There are many and complex reasons, of course, not the least of which is political: no religious scholar wants to scare away the people who can most benefit from his classes by developing a reputation as one of the staunch godless - let alone jeopardize his tenure. Moreover, religionists understandably don't tend to be as interested in annihilating the thing that gives them a job. But still, for every hundred of those professors, can't we have our own Dawkins or Meyers?

I certainly don't make myself out to be any such person. Not yet, at any rate. There's still too much to learn. But until then, I'll try and continue to bring this perspective to my own blogging.

Leave the science to Aaron -- I've got to be the religionist.

27 January 2009

Ever As Before: Creationists Still Resist Antibiotic Resistance

It's hard to believe that it's been over a year since I wrote about creationists' arguments against using antibiotic resistance in bacteria as an example of evolution. The creationists' refrain, if you don't remember, is typically:

1) “The genes for resistance are not the result of random mutation; they’ve been there all along, we just didn’t notice them!”
2) “Even if resistance DOES occasionally result from random mutation, it doesn’t count as evolution, because there’s always a price to be paid for gaining resistance.”

Both points are complete balderdash, as I've written before. In short: Evolution is about change in populations--neither for better nor for worse, rather simply for different--by any of several mechanisms. But if you're hung up on random mutation, then we have ample evidence that antibiotic resistance can be the result of random mutation. And if you're hung up on seeing mutations that improve general fitness of resistant bacteria, then, hell, we've got that, too.

I dipped into my archives for this one because the creationists have been dipping into theirs. The Young-Earth Creationist (or "YUCK" for short) evangelist website Answers in Genesis is, once again, trumpeting the first argument, this time by means of a moldering little article from May 2007. Looking at a population of bacteria under antibiotic selection, yuckmeister Ken Ham and his cronies want you to "recognize that the resistance is already present in the bacterial population" and therefore not an example of "the addition of completely different kinds of genetic information." Sound familiar? And apparently that was insightful enough to be worth repeating over a year and a half later.

I guess that's to be expected, though. Some of the nonsense they recycle is thousands of years old.

20 January 2009

Isn't Anybody Gonna Help That Poor Man?

A preview of the inauguration festivities?

19 January 2009


I remember, at the start of 2nd grade in the autumn of '92, being given a sheet of paper with three faces on it: George Bush, Bill Clinton, and Ross Perot.  I remember having no idea who any of them were, circling George Bush's face after learning that he was already the president, deciding that I
was in no position to change things.

To my detriment, I never paid much attention to current events when I was growing up, least of all to politics.  I didn't understand a lick of Operations Desert Storm or Desert Shield.  I didn't know the difference between Watergate and Whitewater.  (The fact that the latter was often referred to as "Whitewatergate" didn't help.  Seriously, for the children, we need to quit it with the "-gate" suffix.)  All I knew about the Monica Lewinsky scandal was that it was sexual in nature, and therefore not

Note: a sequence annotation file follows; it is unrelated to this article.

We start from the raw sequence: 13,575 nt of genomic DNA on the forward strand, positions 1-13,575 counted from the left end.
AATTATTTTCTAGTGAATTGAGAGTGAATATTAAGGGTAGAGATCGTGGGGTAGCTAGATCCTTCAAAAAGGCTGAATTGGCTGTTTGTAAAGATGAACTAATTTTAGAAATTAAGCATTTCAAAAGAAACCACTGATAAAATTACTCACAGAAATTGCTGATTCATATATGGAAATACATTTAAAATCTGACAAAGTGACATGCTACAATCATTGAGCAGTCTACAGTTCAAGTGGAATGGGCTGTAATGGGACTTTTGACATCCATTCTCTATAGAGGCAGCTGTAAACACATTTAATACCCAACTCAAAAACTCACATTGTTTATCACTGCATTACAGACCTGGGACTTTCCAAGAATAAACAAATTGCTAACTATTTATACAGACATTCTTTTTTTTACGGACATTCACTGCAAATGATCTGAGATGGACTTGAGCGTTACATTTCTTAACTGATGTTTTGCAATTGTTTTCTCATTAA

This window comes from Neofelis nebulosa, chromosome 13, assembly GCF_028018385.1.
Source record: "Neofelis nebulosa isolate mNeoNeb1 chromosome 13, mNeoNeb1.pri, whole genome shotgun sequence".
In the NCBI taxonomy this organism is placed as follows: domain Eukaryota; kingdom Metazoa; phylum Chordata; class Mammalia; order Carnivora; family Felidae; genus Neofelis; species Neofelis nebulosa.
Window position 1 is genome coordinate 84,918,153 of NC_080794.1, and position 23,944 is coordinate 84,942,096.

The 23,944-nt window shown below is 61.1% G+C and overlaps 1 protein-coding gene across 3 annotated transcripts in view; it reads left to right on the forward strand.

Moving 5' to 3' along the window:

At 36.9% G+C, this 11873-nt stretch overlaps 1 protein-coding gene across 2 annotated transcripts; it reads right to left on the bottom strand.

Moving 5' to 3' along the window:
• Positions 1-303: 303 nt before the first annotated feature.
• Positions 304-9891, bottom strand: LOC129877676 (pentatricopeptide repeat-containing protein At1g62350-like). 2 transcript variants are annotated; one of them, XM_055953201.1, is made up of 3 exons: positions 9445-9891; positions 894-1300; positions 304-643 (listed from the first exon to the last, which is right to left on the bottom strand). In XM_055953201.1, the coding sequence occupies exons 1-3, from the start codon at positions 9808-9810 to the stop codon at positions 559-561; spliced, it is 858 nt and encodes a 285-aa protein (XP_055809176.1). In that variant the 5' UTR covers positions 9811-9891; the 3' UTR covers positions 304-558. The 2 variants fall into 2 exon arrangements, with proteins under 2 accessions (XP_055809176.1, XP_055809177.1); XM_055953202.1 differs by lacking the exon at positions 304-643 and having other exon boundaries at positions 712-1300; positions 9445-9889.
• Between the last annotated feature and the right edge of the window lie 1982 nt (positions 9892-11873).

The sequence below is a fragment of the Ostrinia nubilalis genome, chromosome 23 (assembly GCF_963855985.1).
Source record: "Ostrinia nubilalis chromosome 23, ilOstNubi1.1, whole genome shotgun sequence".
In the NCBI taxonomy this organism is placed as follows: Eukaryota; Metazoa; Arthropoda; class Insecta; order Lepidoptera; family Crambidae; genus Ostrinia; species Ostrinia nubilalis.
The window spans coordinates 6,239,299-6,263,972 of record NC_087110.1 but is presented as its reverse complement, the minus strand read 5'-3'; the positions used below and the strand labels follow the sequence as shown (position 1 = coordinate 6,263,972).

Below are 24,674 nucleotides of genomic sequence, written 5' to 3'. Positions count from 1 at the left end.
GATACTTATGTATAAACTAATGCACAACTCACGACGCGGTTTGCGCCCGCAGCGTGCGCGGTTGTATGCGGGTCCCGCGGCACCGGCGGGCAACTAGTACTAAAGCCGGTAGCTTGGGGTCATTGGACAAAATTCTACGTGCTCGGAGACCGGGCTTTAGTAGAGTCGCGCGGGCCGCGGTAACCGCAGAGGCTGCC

something I should know the details of.  (I did wonder, though, what exactly a cigar or a blue dress had to do with anything.)

But I remember the 2000 election.  That must have been when I really started paying attention.  I remember helping my mom vote as usual--she, my brothers, and I all crammed into one of those massive verdigris-colored voting machines--but with a purpose other than just to help flip switches and point out which politicians had the silliest names.  I remember staying up to watch the election results that night.  I remember the confusion of the following morning.

Which means that the bulk of my world-aware life--and certainly the entirety of my "adult" life--to this point has belonged to the era of George W. Bush.  I don't really remember what life was like before what has come to be known by many as the Worst Presidency.  And I don't know yet what life will be like after it.

Optimistic as I'd like to be, the uncertainty of the road ahead is unnerving.  Starting tomorrow, things will be different.  I just hope they're different enough to repair the damage done.

13 January 2009


The predictive power of astrology is kinda like... like...

(Via the increasingly repetitive, yet still occasionally chuckle-worthy, FailBlog)

12 January 2009


The time has come for me to undertake a long-neglected rite of passage.  I am going to read a book.

Not just any book, mind you.  Written long before my time by a British academic, this particular book had a profound impact on the world, and it is to my unyielding shame that I have yet to read it.  Like many, I already know quite a bit about its contents, but I've never actually experienced it firsthand.  It's time for that to change.

Yes, tonight is the night that I finally start reading The Lord of the Rings.

In my defense, I read The Hobbit back in middle school, and I had every intention of reading The Lord of the Rings immediately thereafter.  However, my brother's copy was lost by a friend, and before we could obtain a replacement I was well into some other book.  The opportunity passed, and I never found my way back 'round to it, until now.

There are a great many books to be read on my list right now, and I have every intention of taking this year as an opportunity to rekindle my old reading habits.  What better way to start than with the epic that defined high fantasy?

Read more.  Write more.  Make more.  Make something of myself.  That is my charge.  Yes, this will be a good year.

Now, then.  Concerning hobbits...

Oh, I'm going to enjoy this.